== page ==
Thailand will initiate free trade agreement (FTA) negotiations with the European Union (EU) this year, and has agreed to accelerate the conclusion of negotiations on planned FTAs with the European Free Trade Association (Efta), Canada, Turkey and Sri Lanka. want to be. According to the Director of Trade Negotiations.
Secretary General Auramon Supthaweethum said the ministry’s negotiating plan for 2023 will mainly focus on launching FTA negotiations between Thailand and the EU. He will complete negotiations on four pending agreements with Efta, Canada, Turkey and Sri Lanka and conduct studies on the potential benefits and implications of his FTAs with new partners.
“Following the joint political will to pursue free trade agreement negotiations recently agreed by Thailand and the EU, the Ministry of Commerce will seek cabinet approval to proceed with the FTA plan at its meeting on February 7,” she said. Stated. Auramon. “Negotiations on her FTA between Thailand and her EU are likely to start in the first quarter of this year.”
With 27 member states, the EU is Thailand’s fourth largest trading partner after China, the United States and Japan.
FTA negotiations with the EU were put on hold after the 2014 coup, after the EU protested what it considered a moratorium on democracy.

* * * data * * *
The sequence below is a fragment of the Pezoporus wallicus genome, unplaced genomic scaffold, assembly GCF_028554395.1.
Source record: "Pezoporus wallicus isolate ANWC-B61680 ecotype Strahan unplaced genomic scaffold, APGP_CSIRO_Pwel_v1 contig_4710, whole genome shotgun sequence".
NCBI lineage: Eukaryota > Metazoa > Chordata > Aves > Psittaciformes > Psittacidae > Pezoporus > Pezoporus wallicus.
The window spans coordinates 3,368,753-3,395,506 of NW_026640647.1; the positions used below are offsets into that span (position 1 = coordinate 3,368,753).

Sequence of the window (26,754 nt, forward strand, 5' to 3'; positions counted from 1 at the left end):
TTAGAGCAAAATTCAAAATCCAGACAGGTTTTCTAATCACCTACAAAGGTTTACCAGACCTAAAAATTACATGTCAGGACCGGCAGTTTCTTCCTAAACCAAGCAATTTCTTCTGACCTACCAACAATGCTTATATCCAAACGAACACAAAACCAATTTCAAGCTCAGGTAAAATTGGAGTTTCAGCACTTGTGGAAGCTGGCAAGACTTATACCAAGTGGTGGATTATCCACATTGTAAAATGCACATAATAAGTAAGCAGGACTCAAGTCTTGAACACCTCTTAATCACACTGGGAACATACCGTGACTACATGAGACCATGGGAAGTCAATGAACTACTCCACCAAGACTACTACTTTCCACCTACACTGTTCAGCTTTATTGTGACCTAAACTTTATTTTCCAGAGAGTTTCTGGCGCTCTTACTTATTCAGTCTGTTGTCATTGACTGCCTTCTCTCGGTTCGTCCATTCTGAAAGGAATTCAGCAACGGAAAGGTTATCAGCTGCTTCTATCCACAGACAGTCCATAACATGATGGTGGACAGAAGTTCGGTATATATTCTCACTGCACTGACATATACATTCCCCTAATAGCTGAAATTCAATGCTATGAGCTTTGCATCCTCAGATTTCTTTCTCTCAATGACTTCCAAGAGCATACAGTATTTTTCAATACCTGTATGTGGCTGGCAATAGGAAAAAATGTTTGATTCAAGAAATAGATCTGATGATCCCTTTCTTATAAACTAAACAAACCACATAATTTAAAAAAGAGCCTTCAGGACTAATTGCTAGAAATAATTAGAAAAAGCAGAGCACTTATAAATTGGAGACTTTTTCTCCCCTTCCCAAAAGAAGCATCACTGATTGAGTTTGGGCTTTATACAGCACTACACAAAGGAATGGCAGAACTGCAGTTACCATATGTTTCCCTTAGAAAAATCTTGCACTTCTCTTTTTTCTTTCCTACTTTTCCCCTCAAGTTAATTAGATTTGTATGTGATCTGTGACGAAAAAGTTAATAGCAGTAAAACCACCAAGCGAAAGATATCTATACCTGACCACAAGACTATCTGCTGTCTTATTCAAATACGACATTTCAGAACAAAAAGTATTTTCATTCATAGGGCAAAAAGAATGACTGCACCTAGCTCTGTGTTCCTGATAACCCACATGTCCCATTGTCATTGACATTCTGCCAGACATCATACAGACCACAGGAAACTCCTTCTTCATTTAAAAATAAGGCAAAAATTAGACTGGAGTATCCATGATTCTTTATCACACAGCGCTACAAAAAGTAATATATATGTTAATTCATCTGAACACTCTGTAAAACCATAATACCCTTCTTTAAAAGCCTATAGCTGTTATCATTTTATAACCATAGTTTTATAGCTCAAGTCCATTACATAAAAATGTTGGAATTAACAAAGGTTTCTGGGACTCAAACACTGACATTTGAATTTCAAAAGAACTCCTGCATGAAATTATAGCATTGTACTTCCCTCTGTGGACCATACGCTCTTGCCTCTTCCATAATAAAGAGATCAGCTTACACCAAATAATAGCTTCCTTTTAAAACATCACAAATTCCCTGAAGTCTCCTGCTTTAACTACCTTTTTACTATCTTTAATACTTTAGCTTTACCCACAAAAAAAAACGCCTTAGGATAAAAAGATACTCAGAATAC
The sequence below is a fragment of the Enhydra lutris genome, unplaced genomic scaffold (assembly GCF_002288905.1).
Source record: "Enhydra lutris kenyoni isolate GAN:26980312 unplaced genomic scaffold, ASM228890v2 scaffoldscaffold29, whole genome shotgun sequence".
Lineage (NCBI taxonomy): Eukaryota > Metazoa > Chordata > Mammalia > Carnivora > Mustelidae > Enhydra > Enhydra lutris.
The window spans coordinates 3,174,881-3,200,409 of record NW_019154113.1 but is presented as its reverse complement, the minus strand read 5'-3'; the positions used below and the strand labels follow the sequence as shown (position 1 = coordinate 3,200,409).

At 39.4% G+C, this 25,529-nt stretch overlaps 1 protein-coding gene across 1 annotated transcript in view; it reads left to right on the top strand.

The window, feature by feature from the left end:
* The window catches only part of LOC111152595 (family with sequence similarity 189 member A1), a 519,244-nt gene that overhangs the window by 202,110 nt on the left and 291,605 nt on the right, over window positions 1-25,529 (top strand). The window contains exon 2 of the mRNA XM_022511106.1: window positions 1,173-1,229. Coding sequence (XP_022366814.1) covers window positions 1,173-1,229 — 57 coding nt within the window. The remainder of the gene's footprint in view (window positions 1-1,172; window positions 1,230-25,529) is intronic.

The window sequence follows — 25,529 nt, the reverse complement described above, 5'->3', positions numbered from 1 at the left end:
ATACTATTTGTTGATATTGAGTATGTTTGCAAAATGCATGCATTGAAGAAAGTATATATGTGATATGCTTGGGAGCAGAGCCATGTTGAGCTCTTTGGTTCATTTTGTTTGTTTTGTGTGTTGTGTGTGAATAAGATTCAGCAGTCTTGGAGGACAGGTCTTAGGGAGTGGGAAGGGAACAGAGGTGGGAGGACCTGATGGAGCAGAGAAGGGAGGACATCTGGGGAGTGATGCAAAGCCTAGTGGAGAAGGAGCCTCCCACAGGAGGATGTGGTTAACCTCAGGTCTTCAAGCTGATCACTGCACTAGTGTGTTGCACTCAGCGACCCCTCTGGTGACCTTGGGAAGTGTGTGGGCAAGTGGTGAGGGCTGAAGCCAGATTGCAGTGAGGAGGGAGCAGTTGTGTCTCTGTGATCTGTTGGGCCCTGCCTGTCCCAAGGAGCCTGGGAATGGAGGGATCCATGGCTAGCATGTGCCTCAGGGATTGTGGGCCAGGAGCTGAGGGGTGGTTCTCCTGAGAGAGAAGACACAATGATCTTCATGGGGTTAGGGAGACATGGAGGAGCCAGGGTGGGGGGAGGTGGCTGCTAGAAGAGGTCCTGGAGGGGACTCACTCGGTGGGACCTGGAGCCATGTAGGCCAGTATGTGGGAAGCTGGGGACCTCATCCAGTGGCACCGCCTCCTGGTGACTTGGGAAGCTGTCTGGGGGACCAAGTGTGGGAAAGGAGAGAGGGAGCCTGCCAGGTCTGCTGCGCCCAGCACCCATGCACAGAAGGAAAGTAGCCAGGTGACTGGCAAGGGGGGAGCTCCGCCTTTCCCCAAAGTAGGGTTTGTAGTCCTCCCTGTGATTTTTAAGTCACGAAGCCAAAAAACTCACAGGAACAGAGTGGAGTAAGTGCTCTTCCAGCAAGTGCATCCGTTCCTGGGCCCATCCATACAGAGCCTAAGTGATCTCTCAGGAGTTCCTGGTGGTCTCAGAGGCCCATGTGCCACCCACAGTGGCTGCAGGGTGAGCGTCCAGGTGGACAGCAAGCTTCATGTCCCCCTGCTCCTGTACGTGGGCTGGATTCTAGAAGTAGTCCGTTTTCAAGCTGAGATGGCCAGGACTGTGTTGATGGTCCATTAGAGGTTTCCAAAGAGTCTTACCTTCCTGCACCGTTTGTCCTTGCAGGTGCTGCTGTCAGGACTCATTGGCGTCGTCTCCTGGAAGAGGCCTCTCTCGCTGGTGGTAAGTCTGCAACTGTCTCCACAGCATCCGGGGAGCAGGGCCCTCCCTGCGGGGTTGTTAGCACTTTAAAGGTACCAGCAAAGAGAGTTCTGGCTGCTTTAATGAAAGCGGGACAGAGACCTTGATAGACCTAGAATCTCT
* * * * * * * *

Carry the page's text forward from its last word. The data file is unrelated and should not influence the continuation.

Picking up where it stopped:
Trade value between Thailand and the EU will reach US$41 billion in 2022, accounting for 7% of Thailand’s total trade value.
Last year’s exports to the EU reached $22.7 billion, up 5.17% year-on-year. Major export products include computers, computer equipment and parts, gems and jewelry, air conditioners and parts, rubber products and electronic circuit boards.
The ministry has also pledged to resume negotiations on four pending FTAs, aiming to complete negotiations with Efta, Canada, Turkey and Sri Lanka within 2024, Auramon said.
Negotiations with these countries have stalled in recent years due to the pandemic.
Thailand began initial negotiations with Efta in Bangkok last June, hoping to reach an agreement within two years.
Efta consists of Iceland, Liechtenstein, Norway and Switzerland.
Auramon said the department is committed to accelerating studies of the benefits and implications of potential FTAs with new partners this year, particularly the Gulf Cooperation Council (GCC), the Pacific Alliance and African countries.
The GCC is a regional intergovernmental political and economic coalition comprising Bahrain, Kuwait, Oman, Qatar, Saudi Arabia and the United Arab Emirates, while the Pacific Alliance is a regional integration initiative comprising Chile, Colombia, Mexico and Peru. am.
“FTAs are an important tool to help Thailand become more competitive and reduce tariff and non-tariff barriers in the face of global challenges,” said Auramon. “They also play a key role in facilitating trade, upgrading Thai products to international standards and interconnecting supply chains.”